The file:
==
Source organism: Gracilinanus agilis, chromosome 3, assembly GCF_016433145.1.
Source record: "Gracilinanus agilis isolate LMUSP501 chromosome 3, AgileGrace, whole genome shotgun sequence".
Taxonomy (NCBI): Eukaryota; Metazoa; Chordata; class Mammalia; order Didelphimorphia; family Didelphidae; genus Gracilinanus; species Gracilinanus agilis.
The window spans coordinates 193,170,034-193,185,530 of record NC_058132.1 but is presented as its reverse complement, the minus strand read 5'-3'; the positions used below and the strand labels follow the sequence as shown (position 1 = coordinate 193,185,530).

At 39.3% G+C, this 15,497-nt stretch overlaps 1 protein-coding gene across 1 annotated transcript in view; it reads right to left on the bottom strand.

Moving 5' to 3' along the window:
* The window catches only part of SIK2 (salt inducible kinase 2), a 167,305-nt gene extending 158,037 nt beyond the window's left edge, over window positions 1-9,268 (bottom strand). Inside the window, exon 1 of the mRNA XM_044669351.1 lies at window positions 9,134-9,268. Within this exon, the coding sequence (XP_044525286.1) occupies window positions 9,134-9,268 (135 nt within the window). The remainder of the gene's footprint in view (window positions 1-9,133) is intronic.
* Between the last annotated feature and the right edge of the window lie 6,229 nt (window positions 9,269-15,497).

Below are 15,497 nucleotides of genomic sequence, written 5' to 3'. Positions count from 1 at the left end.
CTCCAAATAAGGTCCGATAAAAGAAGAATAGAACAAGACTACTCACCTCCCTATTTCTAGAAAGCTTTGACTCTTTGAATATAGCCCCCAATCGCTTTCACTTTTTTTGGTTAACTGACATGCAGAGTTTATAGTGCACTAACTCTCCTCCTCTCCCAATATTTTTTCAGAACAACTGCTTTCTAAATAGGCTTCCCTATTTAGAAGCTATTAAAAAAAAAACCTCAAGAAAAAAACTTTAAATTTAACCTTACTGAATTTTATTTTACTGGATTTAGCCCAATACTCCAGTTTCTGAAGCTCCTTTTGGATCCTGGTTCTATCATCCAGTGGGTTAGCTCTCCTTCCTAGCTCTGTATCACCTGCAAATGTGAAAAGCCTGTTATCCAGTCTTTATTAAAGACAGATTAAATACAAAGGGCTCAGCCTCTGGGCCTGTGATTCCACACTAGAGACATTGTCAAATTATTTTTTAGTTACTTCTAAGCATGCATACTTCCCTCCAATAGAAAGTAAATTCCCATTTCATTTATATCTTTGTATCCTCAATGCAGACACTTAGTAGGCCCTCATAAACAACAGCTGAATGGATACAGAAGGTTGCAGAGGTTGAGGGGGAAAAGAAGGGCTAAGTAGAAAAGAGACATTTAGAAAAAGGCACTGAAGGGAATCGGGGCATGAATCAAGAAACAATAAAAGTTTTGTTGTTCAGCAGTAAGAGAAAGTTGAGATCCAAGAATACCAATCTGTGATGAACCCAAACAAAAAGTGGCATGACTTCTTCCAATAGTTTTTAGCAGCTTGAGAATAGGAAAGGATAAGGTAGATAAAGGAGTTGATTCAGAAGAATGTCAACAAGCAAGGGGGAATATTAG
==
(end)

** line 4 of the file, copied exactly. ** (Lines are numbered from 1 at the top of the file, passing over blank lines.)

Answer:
The window spans coordinates 193,170,034-193,185,530 of record NC_058132.1 but is presented as its reverse complement, the minus strand read 5'-3'; the positions used below and the strand labels follow the sequence as shown (position 1 = coordinate 193,185,530).